July 12 ó To the Editor:
British historian Lord Acton warned over 100 years ago that power corrupts and absolute power corrupts absolutely. This should teach us two very important things. One, we must ensure that our elected officialsí power is meaningfully checked by an informed and mobilized citizenry. Two, we must be unequivocally sure that no one in our government even approaches absolute power.
While thereís no doubt in my mind that the people will be far better represented by Democrats, and we all must vote in November, itís time for a paradigm shift. A representative government is based on a very slim hope: the hope that once elected, politicians will put the interests of the people above their own need for money to stay in office, a seat on powerful committees, and the support of ever more influential people.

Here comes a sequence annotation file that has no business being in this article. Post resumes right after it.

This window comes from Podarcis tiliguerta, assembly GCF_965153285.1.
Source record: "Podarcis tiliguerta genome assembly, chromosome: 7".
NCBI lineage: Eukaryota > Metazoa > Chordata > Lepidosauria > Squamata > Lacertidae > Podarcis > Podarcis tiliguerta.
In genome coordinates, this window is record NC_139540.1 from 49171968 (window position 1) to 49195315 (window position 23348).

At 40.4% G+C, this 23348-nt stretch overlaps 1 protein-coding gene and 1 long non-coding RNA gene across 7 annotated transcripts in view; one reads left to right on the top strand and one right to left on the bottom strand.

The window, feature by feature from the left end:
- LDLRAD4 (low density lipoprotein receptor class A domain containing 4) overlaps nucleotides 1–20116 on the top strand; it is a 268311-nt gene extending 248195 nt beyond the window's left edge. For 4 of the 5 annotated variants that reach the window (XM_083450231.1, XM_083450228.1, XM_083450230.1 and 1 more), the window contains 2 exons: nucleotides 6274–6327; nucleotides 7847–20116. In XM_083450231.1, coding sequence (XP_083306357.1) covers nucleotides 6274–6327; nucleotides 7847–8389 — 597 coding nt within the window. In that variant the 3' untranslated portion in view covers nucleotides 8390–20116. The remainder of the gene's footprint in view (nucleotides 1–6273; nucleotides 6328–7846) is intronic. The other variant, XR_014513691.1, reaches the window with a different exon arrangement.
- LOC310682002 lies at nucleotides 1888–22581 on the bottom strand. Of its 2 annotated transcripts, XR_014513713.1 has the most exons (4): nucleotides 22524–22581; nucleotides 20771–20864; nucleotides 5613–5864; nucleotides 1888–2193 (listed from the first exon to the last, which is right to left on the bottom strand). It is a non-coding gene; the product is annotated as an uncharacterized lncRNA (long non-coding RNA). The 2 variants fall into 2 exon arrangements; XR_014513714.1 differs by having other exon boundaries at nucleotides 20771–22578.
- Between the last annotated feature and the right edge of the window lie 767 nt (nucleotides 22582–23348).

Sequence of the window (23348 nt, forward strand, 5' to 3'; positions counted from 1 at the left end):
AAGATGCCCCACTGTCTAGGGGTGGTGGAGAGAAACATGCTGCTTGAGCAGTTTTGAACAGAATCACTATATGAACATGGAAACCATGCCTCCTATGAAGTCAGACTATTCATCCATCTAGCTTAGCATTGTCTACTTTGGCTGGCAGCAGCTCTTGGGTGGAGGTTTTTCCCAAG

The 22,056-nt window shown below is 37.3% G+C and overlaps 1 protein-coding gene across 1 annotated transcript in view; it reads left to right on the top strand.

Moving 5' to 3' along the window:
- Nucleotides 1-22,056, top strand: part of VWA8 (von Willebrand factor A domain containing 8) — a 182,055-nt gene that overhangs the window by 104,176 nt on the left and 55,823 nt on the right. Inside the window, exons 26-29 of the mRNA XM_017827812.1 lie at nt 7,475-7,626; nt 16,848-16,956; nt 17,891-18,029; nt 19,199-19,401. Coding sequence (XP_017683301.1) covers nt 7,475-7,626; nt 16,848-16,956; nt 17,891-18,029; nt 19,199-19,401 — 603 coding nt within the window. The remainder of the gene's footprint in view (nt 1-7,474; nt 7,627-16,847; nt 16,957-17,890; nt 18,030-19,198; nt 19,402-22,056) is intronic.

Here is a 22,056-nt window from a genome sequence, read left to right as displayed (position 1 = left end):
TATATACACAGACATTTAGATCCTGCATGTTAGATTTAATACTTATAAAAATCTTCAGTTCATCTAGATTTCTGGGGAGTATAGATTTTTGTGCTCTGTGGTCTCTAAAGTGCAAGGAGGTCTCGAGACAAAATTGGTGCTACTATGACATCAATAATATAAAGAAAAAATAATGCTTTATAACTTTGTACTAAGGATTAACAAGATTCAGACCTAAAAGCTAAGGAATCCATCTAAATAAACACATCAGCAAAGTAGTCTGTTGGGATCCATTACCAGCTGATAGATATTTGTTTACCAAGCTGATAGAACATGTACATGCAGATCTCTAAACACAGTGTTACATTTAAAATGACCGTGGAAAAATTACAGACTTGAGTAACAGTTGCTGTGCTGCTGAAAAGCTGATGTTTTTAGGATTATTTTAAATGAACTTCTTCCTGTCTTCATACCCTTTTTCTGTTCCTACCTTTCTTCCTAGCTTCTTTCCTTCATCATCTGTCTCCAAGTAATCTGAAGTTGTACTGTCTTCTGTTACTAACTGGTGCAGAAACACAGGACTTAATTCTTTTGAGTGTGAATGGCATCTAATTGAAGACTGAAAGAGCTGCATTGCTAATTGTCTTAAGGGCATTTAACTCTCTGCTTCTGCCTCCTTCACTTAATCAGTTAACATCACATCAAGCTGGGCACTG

What the people require is an emancipatory democracy: one that includes networks for relationship building between nongovernmental organizations. This enables citizens an equal opportunity to play a meaningful role in shaping the sort of society in which we all live.
We need social structures and laws that empower the people to hold representatives to account when they seek private gain over the expressed wishes of their constituents.
All of this is what a well-organized Resistance movement can do. Successful nonviolent citizen action struggles throughout history do not just seek to unseat corrupt leaders and replace them with people they hope have integrity. Rather, through their nationally organized strategic planning, they also engage in institution building where they create improved decision-making systems at the cultural and government levels.
Itís time to stop relying on a handful of people to fight for the interests of the masses. We the people must reclaim our power by learning to be our own successful advocates.